“Recently the company was fined a spot fine of US300 after one of the slime ponds busted flooding the surrounding environment,” confided an EMA official during the tour.

He added: “The slime from the ponds contains chromium which if not properly handled will spill into nearby rivers, thereby contaminating sources of water.”

The chrome which had a Friday EMA deadline failed to meet most of its Environment Action Plan targets.

But EMA board members had caucused soon after the tour they resolved to extend the deadline by a further two weeks failure of which “we will close the mine,” said Mrs Mutepfa.

“The alluvial chrome mining we are witnessing started about two years ago.  We don’t know it here and it is coming with some  people from other places. This is also happening in other places such as Mutorashanga and Penhalonga and we should be very cautious as such mining activities have serious repercussions on the environment.

“Your deadline for satisfying the board was today. You made attempts and we thank you for that but not everything has been adhered to. As environmentalists we are very concerned with the situation here. This is a flood plain and we take note that your slime ponds do not have bunded walls. When rivers flood water flows here washing with it toxins.

“Board members here have been generous to extend by just two weeks for you to build a wall on the slime ponds. Come after two weeks and no progress has been made we will close,” she charged.


Zimbabwe's Prime Minister Morgan Tsvangirai address the media at Harare International Airport, November 19, 2009. Tsvangirai left on Thursday for North Africa, where analysts said he would meet Libyan leader Muammar Gaddafi to maintain political pressure on President Robert Mugabe to honour their power-sharing accord.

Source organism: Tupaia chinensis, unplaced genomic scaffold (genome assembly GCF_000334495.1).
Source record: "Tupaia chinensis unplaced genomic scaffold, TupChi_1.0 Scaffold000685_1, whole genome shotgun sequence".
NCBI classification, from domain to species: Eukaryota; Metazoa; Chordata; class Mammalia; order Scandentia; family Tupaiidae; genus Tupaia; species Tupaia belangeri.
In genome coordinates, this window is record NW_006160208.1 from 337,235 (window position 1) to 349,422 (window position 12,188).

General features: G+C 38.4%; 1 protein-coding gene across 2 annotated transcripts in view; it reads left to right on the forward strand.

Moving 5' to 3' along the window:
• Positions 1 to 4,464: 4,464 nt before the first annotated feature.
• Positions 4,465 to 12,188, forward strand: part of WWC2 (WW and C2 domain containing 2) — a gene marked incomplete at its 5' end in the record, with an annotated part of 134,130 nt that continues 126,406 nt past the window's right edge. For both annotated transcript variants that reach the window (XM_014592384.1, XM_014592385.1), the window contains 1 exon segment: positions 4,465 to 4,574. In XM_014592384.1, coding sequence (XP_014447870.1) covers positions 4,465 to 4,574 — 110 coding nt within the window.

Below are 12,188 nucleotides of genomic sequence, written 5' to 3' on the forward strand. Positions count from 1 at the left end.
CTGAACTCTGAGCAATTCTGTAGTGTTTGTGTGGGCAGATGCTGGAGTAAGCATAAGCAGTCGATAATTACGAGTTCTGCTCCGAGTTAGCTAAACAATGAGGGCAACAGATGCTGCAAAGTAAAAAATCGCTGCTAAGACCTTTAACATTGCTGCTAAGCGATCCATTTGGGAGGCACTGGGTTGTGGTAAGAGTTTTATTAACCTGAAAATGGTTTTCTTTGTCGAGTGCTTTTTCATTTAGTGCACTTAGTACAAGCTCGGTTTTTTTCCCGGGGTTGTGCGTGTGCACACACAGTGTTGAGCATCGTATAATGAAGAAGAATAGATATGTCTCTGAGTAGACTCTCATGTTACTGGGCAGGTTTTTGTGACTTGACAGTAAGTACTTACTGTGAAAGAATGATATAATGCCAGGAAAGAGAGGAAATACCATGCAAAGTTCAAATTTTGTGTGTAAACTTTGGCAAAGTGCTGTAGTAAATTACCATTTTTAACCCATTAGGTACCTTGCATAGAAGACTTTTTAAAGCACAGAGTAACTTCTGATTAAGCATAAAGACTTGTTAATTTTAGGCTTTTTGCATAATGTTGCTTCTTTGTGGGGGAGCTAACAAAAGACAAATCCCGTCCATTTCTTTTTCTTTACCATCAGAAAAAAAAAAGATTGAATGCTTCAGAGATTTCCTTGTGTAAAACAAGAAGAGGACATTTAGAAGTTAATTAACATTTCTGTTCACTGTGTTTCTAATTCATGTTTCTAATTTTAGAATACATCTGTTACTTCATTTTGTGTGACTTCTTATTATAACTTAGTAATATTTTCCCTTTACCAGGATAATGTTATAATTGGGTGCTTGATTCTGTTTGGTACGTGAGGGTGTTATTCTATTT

Former Israeli Foreign Minister Tzipi Livni (R) sits next to Zimbabwean Prime Minister Morgan Tsvangirai (C) and an envoy of Palestinian President Mahmoud Abbas, Rafik El Hussaini (L), on November 20, 2009 during the international 2009 MEDays political-economic forum in the northern city of Tangiers. Several hundred people, including Islamists, demonstrated in Tangiers on Nov. 19 against the presence of Livni at the forum.


 Former Israeli Foreign Minister Tzipi Livni (R) shakes hands with an envoy of Palestinian President Mahmoud Abbas, Rafik El Hussaini (L), in front of Zimbabwean Prime Minister Morgan Tsvangirai (C) on November 20, 2009 during the international 2009 MEDays political-economic forum in the northern city of Tangiers. Several hundred people, including Islamists, demonstrated in Tangiers on Nov. 19 against the presence of Livni at the forum.


Longtime Zimbabwean opposition leader and Prime Minister Morgan Tsvangirai, center-right, is received on his arrival, accompanied by Libyan Prime Minister Baghdadi al-Mahmoudi, far right, at the airport in Tripoli, Libya, Sunday, Nov. 22, 2009, where he is expected to be briefing on the current situation in the Zimbabwean unity government.